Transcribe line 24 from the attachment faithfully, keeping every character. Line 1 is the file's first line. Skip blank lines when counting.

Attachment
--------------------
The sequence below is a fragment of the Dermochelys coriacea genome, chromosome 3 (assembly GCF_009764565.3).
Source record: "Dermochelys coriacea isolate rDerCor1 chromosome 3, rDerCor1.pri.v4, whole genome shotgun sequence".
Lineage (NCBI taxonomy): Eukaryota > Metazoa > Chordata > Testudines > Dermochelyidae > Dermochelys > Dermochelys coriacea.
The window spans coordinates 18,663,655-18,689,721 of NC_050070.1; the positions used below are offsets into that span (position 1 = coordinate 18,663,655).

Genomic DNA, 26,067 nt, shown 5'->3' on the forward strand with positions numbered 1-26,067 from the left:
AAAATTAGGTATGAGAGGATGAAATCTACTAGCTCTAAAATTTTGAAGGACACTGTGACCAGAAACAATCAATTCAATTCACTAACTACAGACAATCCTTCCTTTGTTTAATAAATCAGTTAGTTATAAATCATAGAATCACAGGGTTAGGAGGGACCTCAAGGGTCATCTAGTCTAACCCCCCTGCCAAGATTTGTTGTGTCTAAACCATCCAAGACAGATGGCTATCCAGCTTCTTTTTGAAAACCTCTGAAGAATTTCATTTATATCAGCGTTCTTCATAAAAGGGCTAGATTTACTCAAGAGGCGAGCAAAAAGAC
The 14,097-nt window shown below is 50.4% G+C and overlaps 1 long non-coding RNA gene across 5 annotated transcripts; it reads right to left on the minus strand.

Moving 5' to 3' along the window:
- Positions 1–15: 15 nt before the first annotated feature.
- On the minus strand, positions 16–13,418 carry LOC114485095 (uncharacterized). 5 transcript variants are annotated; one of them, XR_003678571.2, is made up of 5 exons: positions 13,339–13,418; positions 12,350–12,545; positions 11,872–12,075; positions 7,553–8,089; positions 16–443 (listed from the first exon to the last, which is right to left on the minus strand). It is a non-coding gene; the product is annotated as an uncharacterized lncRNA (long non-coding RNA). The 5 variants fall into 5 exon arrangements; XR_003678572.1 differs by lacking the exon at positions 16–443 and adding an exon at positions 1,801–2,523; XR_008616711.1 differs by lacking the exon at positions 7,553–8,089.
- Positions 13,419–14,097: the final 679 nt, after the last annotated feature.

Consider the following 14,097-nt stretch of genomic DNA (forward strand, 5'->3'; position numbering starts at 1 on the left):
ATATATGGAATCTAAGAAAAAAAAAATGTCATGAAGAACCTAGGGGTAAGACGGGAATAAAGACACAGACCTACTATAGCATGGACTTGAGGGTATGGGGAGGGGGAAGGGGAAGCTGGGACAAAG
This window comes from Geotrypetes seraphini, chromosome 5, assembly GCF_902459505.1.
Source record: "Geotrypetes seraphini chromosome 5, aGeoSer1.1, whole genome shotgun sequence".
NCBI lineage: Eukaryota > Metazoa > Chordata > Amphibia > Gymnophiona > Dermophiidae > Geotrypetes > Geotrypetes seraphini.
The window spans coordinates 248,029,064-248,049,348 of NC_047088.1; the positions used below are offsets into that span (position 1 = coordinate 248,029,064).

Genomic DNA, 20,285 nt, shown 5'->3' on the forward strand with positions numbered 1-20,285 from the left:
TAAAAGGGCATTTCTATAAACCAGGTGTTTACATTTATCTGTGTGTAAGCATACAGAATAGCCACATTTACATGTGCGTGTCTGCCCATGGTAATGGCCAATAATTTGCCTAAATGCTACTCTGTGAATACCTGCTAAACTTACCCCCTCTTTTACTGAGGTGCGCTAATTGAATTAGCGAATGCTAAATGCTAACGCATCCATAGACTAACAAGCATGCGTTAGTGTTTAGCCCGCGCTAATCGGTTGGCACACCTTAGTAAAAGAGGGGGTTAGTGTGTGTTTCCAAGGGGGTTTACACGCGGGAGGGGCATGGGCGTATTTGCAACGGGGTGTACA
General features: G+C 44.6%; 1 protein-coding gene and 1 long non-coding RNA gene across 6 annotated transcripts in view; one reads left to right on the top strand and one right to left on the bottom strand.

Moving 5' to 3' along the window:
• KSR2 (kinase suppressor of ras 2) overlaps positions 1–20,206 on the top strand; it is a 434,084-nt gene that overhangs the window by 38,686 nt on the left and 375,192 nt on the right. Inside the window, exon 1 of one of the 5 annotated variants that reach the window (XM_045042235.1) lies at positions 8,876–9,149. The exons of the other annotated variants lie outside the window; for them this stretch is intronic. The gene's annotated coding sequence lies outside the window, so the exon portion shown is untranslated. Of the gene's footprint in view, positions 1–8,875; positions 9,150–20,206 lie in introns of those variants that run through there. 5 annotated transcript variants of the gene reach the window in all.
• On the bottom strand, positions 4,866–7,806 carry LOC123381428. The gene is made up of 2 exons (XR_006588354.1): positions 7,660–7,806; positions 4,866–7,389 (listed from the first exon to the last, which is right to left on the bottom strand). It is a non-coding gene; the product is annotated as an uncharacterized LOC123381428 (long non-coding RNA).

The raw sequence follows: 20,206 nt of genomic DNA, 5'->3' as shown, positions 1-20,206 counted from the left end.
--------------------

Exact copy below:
The raw sequence follows: 20,206 nt of genomic DNA, 5'->3' as shown, positions 1-20,206 counted from the left end.